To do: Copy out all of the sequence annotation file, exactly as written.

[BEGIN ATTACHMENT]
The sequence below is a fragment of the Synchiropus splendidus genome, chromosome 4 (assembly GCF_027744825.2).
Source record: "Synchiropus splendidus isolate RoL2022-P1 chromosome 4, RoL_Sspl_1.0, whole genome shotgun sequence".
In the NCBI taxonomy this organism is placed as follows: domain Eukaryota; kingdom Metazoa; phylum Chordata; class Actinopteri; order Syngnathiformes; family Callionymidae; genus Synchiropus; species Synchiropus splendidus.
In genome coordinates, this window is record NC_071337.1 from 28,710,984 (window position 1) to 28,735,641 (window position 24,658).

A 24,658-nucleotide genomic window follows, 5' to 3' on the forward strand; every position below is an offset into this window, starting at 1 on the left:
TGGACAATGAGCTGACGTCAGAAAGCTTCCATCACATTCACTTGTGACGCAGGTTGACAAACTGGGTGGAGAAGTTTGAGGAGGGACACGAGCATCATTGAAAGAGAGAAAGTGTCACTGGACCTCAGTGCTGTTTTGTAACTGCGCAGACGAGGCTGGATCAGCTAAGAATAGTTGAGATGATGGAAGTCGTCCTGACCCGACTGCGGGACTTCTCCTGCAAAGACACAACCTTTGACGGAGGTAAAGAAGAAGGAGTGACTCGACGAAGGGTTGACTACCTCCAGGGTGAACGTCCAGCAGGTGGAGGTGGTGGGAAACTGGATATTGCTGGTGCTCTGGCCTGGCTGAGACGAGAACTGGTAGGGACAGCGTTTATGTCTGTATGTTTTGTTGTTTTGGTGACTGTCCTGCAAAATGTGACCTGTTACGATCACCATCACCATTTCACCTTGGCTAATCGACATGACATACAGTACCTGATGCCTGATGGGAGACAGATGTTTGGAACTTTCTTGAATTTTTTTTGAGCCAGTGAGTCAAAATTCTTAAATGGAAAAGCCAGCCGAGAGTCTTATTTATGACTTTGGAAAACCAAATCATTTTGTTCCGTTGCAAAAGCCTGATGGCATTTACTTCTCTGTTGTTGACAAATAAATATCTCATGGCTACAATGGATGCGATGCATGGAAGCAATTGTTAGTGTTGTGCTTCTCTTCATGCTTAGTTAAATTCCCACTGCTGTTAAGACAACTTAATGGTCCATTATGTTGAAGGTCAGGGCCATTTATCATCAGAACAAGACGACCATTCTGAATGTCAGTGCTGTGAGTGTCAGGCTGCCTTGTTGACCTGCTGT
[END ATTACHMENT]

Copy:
The sequence below is a fragment of the Synchiropus splendidus genome, chromosome 4 (assembly GCF_027744825.2).
Source record: "Synchiropus splendidus isolate RoL2022-P1 chromosome 4, RoL_Sspl_1.0, whole genome shotgun sequence".
In the NCBI taxonomy this organism is placed as follows: domain Eukaryota; kingdom Metazoa; phylum Chordata; class Actinopteri; order Syngnathiformes; family Callionymidae; genus Synchiropus; species Synchiropus splendidus.
In genome coordinates, this window is record NC_071337.1 from 28,710,984 (window position 1) to 28,735,641 (window position 24,658).

A 24,658-nucleotide genomic window follows, 5' to 3' on the forward strand; every position below is an offset into this window, starting at 1 on the left:
TGGACAATGAGCTGACGTCAGAAAGCTTCCATCACATTCACTTGTGACGCAGGTTGACAAACTGGGTGGAGAAGTTTGAGGAGGGACACGAGCATCATTGAAAGAGAGAAAGTGTCACTGGACCTCAGTGCTGTTTTGTAACTGCGCAGACGAGGCTGGATCAGCTAAGAATAGTTGAGATGATGGAAGTCGTCCTGACCCGACTGCGGGACTTCTCCTGCAAAGACACAACCTTTGACGGAGGTAAAGAAGAAGGAGTGACTCGACGAAGGGTTGACTACCTCCAGGGTGAACGTCCAGCAGGTGGAGGTGGTGGGAAACTGGATATTGCTGGTGCTCTGGCCTGGCTGAGACGAGAACTGGTAGGGACAGCGTTTATGTCTGTATGTTTTGTTGTTTTGGTGACTGTCCTGCAAAATGTGACCTGTTACGATCACCATCACCATTTCACCTTGGCTAATCGACATGACATACAGTACCTGATGCCTGATGGGAGACAGATGTTTGGAACTTTCTTGAATTTTTTTTGAGCCAGTGAGTCAAAATTCTTAAATGGAAAAGCCAGCCGAGAGTCTTATTTATGACTTTGGAAAACCAAATCATTTTGTTCCGTTGCAAAAGCCTGATGGCATTTACTTCTCTGTTGTTGACAAATAAATATCTCATGGCTACAATGGATGCGATGCATGGAAGCAATTGTTAGTGTTGTGCTTCTCTTCATGCTTAGTTAAATTCCCACTGCTGTTAAGACAACTTAATGGTCCATTATGTTGAAGGTCAGGGCCATTTATCATCAGAACAAGACGACCATTCTGAATGTCAGTGCTGTGAGTGTCAGGCTGCCTTGTTGACCTGCTGT